How to Shoot Amazing Interior Photography

Learn How to Shoot Amazing Interior Photography


This is the first tip I would like to give you: When you view the interior in front of you, take notice of what needs to be there and what doesn't. Remove everything that would "eat up" focus in the final photo and leave everything that grabs the attention.  With that said, a red toy lying in the middle of the floor might actually be something that makes the photo stronger. Also, everything doesn't have to be perfect. A messy bed can make the photo look cozy and more spontaneous, but it has to have a purpose. What fits and what does not is something you'll learn over time, but keep in mind that the photograph needs to be simplified.

Using Live View

I myself use the function of Live View in my camera to get a better view of the final picture. This was something that proved to be extremely helpful, yet ate power like crazy. After a three hour photo shoot the 5D Mark II battery was nearly completely dead. So if you are going for a long session and plan on using Live View, bring spare batteries.

Be aware of the lines

Interior design is a lot about form and you as the photographer need to capture that. Be aware of every line in the interior and how you can use it. In one photo, I wanted to shoot an view over the kitchen, and since it was very white and the cupboards where clearly divided into a grid, I used this to create a lead in into the picture. Kind of like a road in a landscape.

Lines that are supposed to be perfectly horizontal or vertical must be so in the final picture. For instance, the shelves are supposed to lean into the picture, but the floor would look really odd if it tilted just slightly. It needs to be perfectly straight. This is something that is kinda of hard to do sometimes without extremely expensive equipment, so I fixed it afterward in Lightroom. I shot as good of a shot I could and then made sure afterward that the lines were flawless. In real life they are, it's the distortion in the lens that bends them.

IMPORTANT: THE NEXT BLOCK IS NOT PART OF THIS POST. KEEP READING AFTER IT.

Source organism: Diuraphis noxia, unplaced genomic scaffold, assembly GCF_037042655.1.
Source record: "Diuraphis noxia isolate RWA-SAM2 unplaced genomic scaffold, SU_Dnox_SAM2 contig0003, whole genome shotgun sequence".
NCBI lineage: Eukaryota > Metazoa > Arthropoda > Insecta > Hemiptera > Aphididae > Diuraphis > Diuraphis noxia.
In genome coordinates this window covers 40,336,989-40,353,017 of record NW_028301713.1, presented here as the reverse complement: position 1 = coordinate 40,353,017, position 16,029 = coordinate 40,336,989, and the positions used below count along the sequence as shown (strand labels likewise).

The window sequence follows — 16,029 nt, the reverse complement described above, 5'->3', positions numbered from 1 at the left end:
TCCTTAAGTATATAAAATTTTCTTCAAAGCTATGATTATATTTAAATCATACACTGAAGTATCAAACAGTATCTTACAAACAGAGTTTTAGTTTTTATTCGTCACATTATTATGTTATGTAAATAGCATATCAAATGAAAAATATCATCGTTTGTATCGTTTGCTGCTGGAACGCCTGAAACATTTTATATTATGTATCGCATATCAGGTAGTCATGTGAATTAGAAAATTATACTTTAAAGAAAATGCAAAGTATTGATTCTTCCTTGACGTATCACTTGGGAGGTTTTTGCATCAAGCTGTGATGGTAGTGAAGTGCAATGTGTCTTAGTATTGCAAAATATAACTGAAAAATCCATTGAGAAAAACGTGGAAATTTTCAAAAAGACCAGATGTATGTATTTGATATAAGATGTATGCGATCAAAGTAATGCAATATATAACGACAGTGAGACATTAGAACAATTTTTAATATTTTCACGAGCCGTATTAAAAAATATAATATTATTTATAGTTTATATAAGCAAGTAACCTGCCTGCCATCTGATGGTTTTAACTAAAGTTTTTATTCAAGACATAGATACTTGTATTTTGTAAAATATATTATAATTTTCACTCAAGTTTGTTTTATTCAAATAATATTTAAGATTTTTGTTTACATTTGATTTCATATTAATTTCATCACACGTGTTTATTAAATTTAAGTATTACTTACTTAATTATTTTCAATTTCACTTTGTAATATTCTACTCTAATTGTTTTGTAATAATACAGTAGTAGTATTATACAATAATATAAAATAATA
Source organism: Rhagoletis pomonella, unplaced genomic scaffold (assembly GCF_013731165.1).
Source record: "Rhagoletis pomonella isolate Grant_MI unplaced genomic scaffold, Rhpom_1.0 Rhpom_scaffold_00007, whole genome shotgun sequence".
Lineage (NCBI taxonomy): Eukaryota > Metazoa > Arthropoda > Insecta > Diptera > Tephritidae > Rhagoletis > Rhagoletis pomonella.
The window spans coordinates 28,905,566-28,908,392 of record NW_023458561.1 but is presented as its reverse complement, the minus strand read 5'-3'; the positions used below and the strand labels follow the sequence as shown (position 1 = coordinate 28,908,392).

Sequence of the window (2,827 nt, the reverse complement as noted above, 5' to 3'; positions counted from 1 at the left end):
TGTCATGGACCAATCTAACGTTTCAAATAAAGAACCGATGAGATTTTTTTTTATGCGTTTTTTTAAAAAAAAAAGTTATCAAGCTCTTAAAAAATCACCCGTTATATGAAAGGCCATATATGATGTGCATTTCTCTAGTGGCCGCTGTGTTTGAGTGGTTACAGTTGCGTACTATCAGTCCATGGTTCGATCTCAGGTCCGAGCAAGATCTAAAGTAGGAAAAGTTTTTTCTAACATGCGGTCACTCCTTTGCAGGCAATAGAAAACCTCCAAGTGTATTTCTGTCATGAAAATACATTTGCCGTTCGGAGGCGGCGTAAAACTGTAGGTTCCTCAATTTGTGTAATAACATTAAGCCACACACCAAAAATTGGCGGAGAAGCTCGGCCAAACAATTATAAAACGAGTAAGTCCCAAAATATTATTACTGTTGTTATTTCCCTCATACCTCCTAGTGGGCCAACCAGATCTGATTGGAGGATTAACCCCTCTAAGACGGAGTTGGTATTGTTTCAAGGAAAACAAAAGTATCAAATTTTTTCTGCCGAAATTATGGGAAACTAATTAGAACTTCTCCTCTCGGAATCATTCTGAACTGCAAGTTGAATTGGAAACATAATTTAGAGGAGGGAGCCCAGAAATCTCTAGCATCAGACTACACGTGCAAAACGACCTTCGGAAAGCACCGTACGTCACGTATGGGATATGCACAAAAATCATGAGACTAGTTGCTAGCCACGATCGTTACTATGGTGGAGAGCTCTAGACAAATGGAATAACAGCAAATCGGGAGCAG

To help you out you can pretty much imagine a grid across the picture. If a line from a floor, door or whatever breaks that grid just slightly it's wrong, but if it breaks it a lot (kinda like the cupboards that would go diagonally through the grid) it's okay.

Don't forget the unique details

Every interior designer has a few elements they are proud of or something that is really unique in that specific interior design, and you definitely want to capture that. Especially a good interior designer has put a lot of thought and care into every single detail. If you noticed and captured a detail that they worked hard on - guess who feels satisfied with your work? The designer.

It can be anything, in the photos of one space, it was the clear red little robot and the word "LOVE" sewed into the frame of the bed. Since I knew these were unique details I framed them and focused on them where the detail in itself became the entire picture. The other stuff is just framing. Important framing, but still just framing.


Once you are walking around in the property and you find all these cool details it can be easy to forget about the overview. However once you shoot an overview, or any view for that matter - never shoot from eye level. Everything on eye level is boring, it's the same view every person see every day. So instead go either extremely low, extremely high or what I prefer to do is to look for the lines and objects and get on their level and just slightly above. This way I get an interesting view yet still some depth. A table for instance in it's own height is just a line, but if I raise the camera up just a little bit I'll get some depth.

My last tip from this experience is: bring a tripod. I shot during the day to get a good light, we turned on every light-source to get some life into the picture and finally placed the camera on the tripod, adjusted it perfectly with Live View and I took the shot with a two second shutter timer. This is because I didn't want me pressing the shutter button messing with the sharpness of the final photograph. And since interior photography requires a really small aperture the shutter speed will be several seconds.